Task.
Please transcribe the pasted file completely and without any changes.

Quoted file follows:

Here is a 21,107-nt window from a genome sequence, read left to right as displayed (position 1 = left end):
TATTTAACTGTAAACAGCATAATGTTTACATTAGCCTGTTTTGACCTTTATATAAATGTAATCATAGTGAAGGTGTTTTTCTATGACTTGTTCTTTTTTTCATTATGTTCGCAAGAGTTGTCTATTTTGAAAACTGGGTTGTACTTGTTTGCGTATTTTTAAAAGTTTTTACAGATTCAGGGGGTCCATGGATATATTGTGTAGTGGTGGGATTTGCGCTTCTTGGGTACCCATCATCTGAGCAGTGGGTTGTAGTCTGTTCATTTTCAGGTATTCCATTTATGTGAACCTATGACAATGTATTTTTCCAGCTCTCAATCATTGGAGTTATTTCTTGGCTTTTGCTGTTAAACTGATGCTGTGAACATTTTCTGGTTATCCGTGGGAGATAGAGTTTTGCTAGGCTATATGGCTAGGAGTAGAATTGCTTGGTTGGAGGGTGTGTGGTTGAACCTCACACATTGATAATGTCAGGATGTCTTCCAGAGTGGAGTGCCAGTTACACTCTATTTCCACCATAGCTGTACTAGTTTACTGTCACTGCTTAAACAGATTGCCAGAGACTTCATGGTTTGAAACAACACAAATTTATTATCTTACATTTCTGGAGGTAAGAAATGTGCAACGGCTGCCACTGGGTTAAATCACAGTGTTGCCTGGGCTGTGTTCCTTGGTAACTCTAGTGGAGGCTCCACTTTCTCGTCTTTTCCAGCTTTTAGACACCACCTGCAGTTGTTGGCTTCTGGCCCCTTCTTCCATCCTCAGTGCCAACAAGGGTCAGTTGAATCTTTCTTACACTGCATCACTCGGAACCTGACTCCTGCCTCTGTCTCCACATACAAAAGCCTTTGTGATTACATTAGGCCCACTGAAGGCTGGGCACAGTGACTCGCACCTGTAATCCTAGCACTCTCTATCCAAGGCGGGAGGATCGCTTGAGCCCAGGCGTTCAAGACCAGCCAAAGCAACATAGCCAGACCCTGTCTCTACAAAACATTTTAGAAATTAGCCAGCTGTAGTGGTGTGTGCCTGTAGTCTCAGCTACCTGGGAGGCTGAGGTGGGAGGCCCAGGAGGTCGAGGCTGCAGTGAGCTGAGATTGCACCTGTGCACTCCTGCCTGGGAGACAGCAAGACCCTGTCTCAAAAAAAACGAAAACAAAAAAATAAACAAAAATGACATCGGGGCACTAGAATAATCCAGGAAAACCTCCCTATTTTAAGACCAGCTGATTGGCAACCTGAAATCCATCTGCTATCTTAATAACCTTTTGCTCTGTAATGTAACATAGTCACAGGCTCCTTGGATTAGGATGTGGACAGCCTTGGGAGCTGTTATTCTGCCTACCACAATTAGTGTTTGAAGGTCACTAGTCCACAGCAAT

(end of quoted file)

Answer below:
Here is a 21,107-nt window from a genome sequence, read left to right as displayed (position 1 = left end):
TATTTAACTGTAAACAGCATAATGTTTACATTAGCCTGTTTTGACCTTTATATAAATGTAATCATAGTGAAGGTGTTTTTCTATGACTTGTTCTTTTTTTCATTATGTTCGCAAGAGTTGTCTATTTTGAAAACTGGGTTGTACTTGTTTGCGTATTTTTAAAAGTTTTTACAGATTCAGGGGGTCCATGGATATATTGTGTAGTGGTGGGATTTGCGCTTCTTGGGTACCCATCATCTGAGCAGTGGGTTGTAGTCTGTTCATTTTCAGGTATTCCATTTATGTGAACCTATGACAATGTATTTTTCCAGCTCTCAATCATTGGAGTTATTTCTTGGCTTTTGCTGTTAAACTGATGCTGTGAACATTTTCTGGTTATCCGTGGGAGATAGAGTTTTGCTAGGCTATATGGCTAGGAGTAGAATTGCTTGGTTGGAGGGTGTGTGGTTGAACCTCACACATTGATAATGTCAGGATGTCTTCCAGAGTGGAGTGCCAGTTACACTCTATTTCCACCATAGCTGTACTAGTTTACTGTCACTGCTTAAACAGATTGCCAGAGACTTCATGGTTTGAAACAACACAAATTTATTATCTTACATTTCTGGAGGTAAGAAATGTGCAACGGCTGCCACTGGGTTAAATCACAGTGTTGCCTGGGCTGTGTTCCTTGGTAACTCTAGTGGAGGCTCCACTTTCTCGTCTTTTCCAGCTTTTAGACACCACCTGCAGTTGTTGGCTTCTGGCCCCTTCTTCCATCCTCAGTGCCAACAAGGGTCAGTTGAATCTTTCTTACACTGCATCACTCGGAACCTGACTCCTGCCTCTGTCTCCACATACAAAAGCCTTTGTGATTACATTAGGCCCACTGAAGGCTGGGCACAGTGACTCGCACCTGTAATCCTAGCACTCTCTATCCAAGGCGGGAGGATCGCTTGAGCCCAGGCGTTCAAGACCAGCCAAAGCAACATAGCCAGACCCTGTCTCTACAAAACATTTTAGAAATTAGCCAGCTGTAGTGGTGTGTGCCTGTAGTCTCAGCTACCTGGGAGGCTGAGGTGGGAGGCCCAGGAGGTCGAGGCTGCAGTGAGCTGAGATTGCACCTGTGCACTCCTGCCTGGGAGACAGCAAGACCCTGTCTCAAAAAAAACGAAAACAAAAAAATAAACAAAAATGACATCGGGGCACTAGAATAATCCAGGAAAACCTCCCTATTTTAAGACCAGCTGATTGGCAACCTGAAATCCATCTGCTATCTTAATAACCTTTTGCTCTGTAATGTAACATAGTCACAGGCTCCTTGGATTAGGATGTGGACAGCCTTGGGAGCTGTTATTCTGCCTACCACAATTAGTGTTTGAAGGTCACTAGTCCACAGCAAT